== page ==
905 F2d 387 Sabado v. Office of Personnel Management

905 F.2d 387

Laureano B. SABADO, Sr., Petitioner,

No. 90-3106.

United States Court of Appeals,
Federal Circuit.

June 12, 1990.

Laureano B. Sabado, Sr., Aiea, Hawaii, pro se.

Paul D. Langer, Dept. of Justice, Washington, D.C., for respondent.

Before NEWMAN, Circuit Judge, MILLER, Senior Circuit Judge, and MUECKE, Senior District Judge.*

JACK R. MILLER, Senior Circuit Judge.

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Petitioner, Laureano B. Sabado, Sr., in behalf of his deceased father, Marcelo A. Sabado, claims entitlement to disability benefits under the Civil Service Retirement System based on damage to his right eye, allegedly having been exposed to chemically-laden dust without benefit of eye protectors during his employment with the United States Navy at the Naval Supply Depot, Pearl Harbor, Hawaii, from March 3, 1947 to November 15, 1948. The Agency, Office of Personnel Management (OPM), denied the claim on the basis that Marcelo A. Sabado did not have five years of creditable civilian service with the United States Government, as required by the Civil Service Retirement Act. 5 U.S.C. Secs. 8333(a), 8333(b), 8337(a), and 8338(a). Petitioner's request for reconsideration was denied by the full Board.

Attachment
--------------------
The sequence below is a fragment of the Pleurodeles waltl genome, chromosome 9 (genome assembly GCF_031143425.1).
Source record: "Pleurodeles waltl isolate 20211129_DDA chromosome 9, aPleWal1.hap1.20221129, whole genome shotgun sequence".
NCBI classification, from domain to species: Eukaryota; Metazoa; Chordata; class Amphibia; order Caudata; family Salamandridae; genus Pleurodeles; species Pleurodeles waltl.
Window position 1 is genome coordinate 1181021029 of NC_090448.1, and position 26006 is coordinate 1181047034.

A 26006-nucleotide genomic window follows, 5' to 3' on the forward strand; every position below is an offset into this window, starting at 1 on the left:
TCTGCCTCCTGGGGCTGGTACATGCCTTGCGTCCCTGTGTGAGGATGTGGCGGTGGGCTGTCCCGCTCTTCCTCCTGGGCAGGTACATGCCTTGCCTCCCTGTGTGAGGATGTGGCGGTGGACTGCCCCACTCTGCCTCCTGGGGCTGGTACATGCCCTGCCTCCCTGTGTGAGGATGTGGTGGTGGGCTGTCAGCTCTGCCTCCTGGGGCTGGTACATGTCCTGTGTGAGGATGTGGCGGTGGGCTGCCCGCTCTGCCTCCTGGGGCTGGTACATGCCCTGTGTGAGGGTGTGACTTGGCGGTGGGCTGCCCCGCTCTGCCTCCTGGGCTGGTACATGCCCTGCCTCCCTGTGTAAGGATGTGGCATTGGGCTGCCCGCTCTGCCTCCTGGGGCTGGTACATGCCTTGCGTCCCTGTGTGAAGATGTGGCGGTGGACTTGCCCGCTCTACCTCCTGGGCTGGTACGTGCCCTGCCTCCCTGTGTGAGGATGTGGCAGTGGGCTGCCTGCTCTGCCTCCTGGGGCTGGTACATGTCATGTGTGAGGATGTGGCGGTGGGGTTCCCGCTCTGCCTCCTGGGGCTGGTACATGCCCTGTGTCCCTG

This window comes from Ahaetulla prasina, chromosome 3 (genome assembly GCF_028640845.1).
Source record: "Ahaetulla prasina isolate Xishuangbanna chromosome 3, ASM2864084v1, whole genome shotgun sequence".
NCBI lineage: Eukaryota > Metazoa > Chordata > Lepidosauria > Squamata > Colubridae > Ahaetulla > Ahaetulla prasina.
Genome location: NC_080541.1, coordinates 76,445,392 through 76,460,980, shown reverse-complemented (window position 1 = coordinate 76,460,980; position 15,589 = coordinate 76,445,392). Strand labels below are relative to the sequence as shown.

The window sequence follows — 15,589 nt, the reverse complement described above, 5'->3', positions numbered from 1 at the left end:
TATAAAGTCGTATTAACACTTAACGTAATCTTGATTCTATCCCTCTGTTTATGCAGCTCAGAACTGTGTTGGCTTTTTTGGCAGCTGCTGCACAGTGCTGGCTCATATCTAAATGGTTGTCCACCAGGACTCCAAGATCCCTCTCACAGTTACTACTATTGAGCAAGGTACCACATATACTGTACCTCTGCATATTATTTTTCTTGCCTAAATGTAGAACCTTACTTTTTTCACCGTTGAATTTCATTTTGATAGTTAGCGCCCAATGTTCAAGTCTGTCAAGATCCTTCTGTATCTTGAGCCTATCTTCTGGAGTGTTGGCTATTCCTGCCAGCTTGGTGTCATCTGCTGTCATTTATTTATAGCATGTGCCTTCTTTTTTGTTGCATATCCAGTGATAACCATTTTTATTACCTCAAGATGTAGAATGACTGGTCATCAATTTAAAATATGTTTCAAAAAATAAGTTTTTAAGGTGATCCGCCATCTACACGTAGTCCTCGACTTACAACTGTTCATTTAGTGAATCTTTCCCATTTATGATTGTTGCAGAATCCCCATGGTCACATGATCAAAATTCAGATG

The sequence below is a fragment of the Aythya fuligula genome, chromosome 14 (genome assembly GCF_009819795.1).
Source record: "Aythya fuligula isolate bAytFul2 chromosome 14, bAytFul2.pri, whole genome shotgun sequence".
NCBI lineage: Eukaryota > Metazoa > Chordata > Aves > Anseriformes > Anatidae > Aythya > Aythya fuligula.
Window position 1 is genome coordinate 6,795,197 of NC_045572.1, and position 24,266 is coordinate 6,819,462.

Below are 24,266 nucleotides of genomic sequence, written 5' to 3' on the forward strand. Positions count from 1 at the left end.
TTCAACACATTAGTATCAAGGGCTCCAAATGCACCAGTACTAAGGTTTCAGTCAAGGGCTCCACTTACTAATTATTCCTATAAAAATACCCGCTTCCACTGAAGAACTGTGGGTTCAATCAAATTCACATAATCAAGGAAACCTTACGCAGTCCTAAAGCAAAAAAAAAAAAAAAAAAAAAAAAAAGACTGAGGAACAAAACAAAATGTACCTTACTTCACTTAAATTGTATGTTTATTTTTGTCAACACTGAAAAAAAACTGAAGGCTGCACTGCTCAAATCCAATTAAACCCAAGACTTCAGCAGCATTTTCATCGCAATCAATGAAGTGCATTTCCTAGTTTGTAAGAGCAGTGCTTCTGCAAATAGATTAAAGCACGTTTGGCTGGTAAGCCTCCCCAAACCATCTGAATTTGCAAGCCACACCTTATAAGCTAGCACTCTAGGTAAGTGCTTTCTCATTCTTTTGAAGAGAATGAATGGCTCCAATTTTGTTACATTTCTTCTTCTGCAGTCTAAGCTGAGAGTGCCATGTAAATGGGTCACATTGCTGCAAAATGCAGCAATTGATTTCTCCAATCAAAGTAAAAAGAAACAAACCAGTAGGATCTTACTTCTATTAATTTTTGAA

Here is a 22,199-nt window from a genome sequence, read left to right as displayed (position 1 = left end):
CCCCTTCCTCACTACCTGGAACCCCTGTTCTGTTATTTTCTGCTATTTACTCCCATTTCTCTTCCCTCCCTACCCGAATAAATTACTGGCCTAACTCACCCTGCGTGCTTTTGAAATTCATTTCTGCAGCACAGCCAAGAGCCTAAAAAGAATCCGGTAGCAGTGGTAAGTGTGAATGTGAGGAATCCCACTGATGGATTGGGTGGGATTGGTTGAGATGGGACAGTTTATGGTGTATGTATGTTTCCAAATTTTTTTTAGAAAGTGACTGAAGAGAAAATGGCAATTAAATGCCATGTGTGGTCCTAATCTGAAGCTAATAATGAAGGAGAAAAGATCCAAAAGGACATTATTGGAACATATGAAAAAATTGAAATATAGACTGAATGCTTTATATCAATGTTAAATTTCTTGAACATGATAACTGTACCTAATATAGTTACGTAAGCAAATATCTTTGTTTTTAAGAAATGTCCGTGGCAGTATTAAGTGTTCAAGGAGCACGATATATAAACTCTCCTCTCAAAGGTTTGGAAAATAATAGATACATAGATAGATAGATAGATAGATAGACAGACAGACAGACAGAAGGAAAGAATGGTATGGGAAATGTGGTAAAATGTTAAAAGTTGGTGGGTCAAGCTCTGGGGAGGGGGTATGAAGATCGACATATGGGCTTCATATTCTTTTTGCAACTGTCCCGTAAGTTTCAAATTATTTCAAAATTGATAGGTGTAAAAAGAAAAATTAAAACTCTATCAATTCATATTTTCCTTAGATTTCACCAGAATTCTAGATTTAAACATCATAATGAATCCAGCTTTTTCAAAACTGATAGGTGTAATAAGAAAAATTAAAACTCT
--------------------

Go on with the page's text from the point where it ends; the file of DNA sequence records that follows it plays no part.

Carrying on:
On this appeal, petitioner cites no authority for providing benefits to individuals who have served fewer than five years. OPM takes note of petitioner's allegation that eye damage was why he was unable to continue his employment but emphasizes that petitioner's employment was actually terminated because of a reduction in force and curtailment of funds. The Administrative Judge in her opinion and Initial Decision was stronger:


The appellant argues, however, that he should receive an annuity because (1) he was totally and permanently disabled as a direct result of his employment with the United States Government; and (2) he would have completed at least five years of civilian service, and done what was necessary to remedy his eye problems, if he had not been discharged by the Navy in 1948....


I find this argument meritless. The Board has no authority under any law, rule, or regulation to waive substantive CSRS entitlement requirements and award an annuity on the essentially equitable grounds advanced by the appellant....


We strongly agree and affirm.




Senior District Judge C.A. Muecke, United States District Court for the District of Arizona, sitting by designation